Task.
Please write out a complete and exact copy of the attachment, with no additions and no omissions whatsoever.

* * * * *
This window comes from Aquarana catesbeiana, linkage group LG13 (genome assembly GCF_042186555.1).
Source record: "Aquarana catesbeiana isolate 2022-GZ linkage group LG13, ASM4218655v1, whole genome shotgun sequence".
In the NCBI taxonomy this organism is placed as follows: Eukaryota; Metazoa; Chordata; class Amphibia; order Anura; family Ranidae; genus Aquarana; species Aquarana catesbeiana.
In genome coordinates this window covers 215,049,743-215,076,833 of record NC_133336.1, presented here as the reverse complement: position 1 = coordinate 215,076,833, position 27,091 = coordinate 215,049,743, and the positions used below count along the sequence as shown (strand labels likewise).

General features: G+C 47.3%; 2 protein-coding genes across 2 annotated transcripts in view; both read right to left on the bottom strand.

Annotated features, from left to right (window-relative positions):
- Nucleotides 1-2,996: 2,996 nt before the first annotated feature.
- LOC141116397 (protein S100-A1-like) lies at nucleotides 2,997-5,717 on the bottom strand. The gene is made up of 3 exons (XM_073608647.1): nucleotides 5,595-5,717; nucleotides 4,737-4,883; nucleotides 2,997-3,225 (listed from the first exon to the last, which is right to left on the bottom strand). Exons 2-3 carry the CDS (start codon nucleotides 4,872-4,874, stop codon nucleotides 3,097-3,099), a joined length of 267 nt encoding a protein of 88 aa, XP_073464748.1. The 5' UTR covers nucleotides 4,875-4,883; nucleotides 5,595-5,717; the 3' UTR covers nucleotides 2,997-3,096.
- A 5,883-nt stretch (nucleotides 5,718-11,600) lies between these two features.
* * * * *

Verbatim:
This window comes from Aquarana catesbeiana, linkage group LG13 (genome assembly GCF_042186555.1).
Source record: "Aquarana catesbeiana isolate 2022-GZ linkage group LG13, ASM4218655v1, whole genome shotgun sequence".
In the NCBI taxonomy this organism is placed as follows: Eukaryota; Metazoa; Chordata; class Amphibia; order Anura; family Ranidae; genus Aquarana; species Aquarana catesbeiana.
In genome coordinates this window covers 215,049,743-215,076,833 of record NC_133336.1, presented here as the reverse complement: position 1 = coordinate 215,076,833, position 27,091 = coordinate 215,049,743, and the positions used below count along the sequence as shown (strand labels likewise).

General features: G+C 47.3%; 2 protein-coding genes across 2 annotated transcripts in view; both read right to left on the bottom strand.

Annotated features, from left to right (window-relative positions):
- Nucleotides 1-2,996: 2,996 nt before the first annotated feature.
- LOC141116397 (protein S100-A1-like) lies at nucleotides 2,997-5,717 on the bottom strand. The gene is made up of 3 exons (XM_073608647.1): nucleotides 5,595-5,717; nucleotides 4,737-4,883; nucleotides 2,997-3,225 (listed from the first exon to the last, which is right to left on the bottom strand). Exons 2-3 carry the CDS (start codon nucleotides 4,872-4,874, stop codon nucleotides 3,097-3,099), a joined length of 267 nt encoding a protein of 88 aa, XP_073464748.1. The 5' UTR covers nucleotides 4,875-4,883; nucleotides 5,595-5,717; the 3' UTR covers nucleotides 2,997-3,096.
- A 5,883-nt stretch (nucleotides 5,718-11,600) lies between these two features.